Unesco: The Villa della Petraia

Via della Petraia, 40, 50141 Firenze FI, Italia

Simona Bertolaso



Palazzi, Ville e Castelli
Hosted in
Food, Tickets, Equiphment


The Villa della Petraia is an evocative Medici building located on a panoramic terrace at the gates of Florence in the small hamlet of Castello. The Petraia is one of the most fascinating Medici villas for the happy location in the landscape, for the excellence of the pictorial decorations, for the lush nature of the park.
Declared a UNESCO World Heritage Site in 2013, a few kilometers from Florence is the typical suburban residence, a refuge for the grand dukes of the Medici family from the hardships of the city.
An ancient fortified building, of which the large tower still remains, was enlarged towards the end of the sixteenth century to create the current villa and the surrounding land was excavated to frame the beautiful terraced garden.
The courtyard of the villa, covered in the nineteenth century, is decorated with frescoes by Volterrano and Cosimo Daddi. The famous bronze sculpture by Giambologna depicting Venus-Fiorenza, which completed the homonymous fountain once placed in the garden of the villa of Castello, is now placed inside to ensure its preservation.The palace instead, always used as a residence has hosted illustrious figures such as Medici (Don Lorenzo, Cosimo III), Lorraine (Leopold II) and the Italian royal family of Savoy (Vittorio Emanuele II, his wife Rosa Vercelliana). The latter intervened on the building, furnishing it with valuable furniture and finishings, and also took care of the works for the covering of the beautiful central courtyard. The pivot of the structure, this splendid "ballroom" boasts a series of frescoes by Cosimo Gaddi dating back to the Lorraine and Volterrano periods, which, commissioned by Don Lorenzo, reproduced the deeds of the Medici family. The remaining rooms, although differing in size and furnishings, during the visit reserved me pleasant surprises. The music room for example, equipped with a precious harmonium piano built in Naples in 1868, whose walls enriched with tapestries frame a French bronze clock that marks the time since far-off 1770.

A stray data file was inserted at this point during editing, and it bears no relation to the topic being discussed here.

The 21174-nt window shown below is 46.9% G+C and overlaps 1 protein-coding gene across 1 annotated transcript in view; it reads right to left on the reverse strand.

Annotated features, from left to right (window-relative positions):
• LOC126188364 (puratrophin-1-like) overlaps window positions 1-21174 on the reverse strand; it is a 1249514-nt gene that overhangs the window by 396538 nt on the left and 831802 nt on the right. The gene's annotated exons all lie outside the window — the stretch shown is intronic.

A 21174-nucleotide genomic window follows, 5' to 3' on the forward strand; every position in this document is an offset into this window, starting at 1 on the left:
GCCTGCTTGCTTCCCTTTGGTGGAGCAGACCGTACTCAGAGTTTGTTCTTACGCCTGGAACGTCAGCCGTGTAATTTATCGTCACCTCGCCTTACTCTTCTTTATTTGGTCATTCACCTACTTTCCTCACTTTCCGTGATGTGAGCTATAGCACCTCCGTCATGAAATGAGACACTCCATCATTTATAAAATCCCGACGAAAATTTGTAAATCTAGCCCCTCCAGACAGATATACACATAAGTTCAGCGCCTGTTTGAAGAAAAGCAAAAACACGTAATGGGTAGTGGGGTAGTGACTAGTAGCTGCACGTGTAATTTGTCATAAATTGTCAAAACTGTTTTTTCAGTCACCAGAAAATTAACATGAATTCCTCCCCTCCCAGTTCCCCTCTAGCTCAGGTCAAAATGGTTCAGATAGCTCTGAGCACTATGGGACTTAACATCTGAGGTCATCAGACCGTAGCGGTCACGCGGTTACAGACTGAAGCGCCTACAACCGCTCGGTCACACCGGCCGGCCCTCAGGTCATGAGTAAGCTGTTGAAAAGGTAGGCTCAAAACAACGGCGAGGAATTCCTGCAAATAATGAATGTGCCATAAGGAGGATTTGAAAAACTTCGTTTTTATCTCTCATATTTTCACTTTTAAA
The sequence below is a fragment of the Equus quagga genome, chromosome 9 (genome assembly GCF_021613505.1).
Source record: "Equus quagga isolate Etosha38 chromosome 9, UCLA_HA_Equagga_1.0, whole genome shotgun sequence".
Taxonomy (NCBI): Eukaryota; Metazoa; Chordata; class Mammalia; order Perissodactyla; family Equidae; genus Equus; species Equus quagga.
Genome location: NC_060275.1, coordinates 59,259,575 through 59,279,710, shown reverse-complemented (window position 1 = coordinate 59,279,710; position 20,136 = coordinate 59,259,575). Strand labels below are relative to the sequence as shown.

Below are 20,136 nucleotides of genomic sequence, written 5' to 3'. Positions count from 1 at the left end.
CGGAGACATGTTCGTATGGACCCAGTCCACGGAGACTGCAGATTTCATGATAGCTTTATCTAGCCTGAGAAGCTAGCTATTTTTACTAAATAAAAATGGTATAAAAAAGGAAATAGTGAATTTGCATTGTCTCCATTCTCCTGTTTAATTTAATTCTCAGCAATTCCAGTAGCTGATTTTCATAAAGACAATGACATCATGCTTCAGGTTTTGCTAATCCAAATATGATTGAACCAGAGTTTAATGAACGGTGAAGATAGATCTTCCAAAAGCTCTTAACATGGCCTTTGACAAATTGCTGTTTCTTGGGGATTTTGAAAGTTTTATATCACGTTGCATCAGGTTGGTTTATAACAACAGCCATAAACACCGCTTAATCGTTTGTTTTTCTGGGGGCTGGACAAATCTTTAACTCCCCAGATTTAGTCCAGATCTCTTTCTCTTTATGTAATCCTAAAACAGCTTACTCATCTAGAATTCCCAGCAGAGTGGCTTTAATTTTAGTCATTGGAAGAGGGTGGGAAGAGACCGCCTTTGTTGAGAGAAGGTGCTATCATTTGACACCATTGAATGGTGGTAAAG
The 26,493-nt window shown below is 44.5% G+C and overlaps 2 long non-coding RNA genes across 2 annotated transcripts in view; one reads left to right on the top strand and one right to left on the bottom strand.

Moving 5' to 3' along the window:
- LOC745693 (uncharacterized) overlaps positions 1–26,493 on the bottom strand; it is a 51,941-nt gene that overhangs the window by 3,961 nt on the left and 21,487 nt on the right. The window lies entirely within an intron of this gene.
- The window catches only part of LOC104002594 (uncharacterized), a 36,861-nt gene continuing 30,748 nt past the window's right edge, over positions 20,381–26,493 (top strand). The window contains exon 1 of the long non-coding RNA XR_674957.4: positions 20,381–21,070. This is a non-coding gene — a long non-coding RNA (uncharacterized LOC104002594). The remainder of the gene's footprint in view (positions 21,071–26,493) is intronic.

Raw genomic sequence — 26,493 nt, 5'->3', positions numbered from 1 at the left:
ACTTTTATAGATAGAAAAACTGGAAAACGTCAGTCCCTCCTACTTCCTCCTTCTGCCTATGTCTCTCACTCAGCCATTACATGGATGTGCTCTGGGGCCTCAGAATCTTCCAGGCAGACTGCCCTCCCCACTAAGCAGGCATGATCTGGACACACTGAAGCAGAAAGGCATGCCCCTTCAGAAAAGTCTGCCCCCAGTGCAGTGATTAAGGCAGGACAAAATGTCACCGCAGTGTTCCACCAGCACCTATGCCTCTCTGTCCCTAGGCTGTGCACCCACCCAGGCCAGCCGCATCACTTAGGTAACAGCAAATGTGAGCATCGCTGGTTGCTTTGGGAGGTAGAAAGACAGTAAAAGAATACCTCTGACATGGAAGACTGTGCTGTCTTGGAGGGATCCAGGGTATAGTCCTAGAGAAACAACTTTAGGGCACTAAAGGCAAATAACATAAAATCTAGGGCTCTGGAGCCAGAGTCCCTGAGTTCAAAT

A special mention goes to the large dining room (red room) where there are also beautiful Flemish tapestries of the seventeenth century, many rooms to discover furnished with precious furniture of the Savoy era.

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